Final Exam ECR
Rear Window is a movie about a photographer on a wheelchair who spies on his neighbors from his apartment window. The whole movie is told from the perspective of the photographer's apartment. Rear Window shows us how the lives of regular people can be sometimes unexpected.
Rear Window goes through some of the common American stereotypes: The Musician, the popular dancer, the depressed person, a married couple, etc. They all have problems, and secrets, and the movie develops every of them. One of the techniques that Hitchcock used the most was foreshadowing, because just by using images and sounds he let the audience know what could happen.
Hitchcock shows us life on each shot. To show how dynamic it is, scenes change from one character to the other while the main conflict, the murder, is being observed. The camera moves from apartment to apartment imitating human perception, also at the moment when the killer gets into the photographer's apartment, he uses his camera flash to momentarily blind the killer, and you can see in the screen how his eyes slowly recover vision.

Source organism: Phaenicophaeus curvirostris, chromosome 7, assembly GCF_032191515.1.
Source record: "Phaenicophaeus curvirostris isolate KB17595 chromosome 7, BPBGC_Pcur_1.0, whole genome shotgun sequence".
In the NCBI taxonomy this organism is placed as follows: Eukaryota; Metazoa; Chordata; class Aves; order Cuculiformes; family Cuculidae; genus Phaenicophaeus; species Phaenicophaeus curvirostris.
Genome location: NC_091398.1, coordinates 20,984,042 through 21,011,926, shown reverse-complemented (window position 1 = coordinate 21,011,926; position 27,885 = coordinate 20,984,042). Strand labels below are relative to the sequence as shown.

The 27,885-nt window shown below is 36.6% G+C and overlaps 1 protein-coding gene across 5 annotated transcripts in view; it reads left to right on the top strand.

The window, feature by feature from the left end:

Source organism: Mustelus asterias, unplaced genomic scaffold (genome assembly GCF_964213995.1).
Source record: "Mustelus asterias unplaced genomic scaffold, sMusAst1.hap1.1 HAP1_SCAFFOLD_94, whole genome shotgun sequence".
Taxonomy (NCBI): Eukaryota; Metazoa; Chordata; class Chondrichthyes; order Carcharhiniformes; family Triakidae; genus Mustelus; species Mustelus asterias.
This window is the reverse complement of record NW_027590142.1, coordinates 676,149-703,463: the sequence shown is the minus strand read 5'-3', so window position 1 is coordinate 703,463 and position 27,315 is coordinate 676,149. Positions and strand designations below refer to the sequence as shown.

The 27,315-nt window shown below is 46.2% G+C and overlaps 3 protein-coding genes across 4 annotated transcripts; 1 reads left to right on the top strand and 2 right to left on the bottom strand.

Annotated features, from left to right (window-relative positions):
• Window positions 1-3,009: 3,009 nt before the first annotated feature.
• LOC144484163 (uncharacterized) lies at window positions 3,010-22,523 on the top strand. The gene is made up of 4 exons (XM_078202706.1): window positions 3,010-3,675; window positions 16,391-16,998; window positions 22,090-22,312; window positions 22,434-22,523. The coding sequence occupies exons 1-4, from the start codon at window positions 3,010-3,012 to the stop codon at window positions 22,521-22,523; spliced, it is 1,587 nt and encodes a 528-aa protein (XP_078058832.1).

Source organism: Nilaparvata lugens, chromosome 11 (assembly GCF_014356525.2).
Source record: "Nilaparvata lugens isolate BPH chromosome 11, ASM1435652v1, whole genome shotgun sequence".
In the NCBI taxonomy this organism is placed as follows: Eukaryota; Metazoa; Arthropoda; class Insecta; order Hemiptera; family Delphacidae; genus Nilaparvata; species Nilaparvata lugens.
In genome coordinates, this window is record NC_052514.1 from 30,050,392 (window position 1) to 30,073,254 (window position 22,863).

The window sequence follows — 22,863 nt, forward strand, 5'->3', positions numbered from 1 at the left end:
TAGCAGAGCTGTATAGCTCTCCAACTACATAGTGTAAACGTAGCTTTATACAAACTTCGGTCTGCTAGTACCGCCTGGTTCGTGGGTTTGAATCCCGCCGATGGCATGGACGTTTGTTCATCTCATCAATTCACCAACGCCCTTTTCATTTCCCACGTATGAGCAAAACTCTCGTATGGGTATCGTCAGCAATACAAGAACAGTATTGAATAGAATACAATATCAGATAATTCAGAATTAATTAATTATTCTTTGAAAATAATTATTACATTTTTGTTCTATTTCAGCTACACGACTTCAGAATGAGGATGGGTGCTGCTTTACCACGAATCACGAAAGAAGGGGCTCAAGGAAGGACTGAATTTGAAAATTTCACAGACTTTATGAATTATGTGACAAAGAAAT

The movie is full of content and everyday conflicts. Almost every part of the film has an implied meaning, and a purpose. Using only the camera, and sometimes a few words the director let the audience interpret the symbols in the movie. Things like the thermometer, the sound of the stairs as the killer approaches, the phone calls, the pictures, the broken camera, and the piano music; all these things are telling us something.
The movie gives us the impression that no life is ordinary. Every character has its own conflicts, different stories and different endings. This makes the movie interesting, because it is not just about the murder, but it mixes different situations. Hitchcock put suspense on every situation, you are always asking what is going to happen next, even though you may guess, there is still the possibility...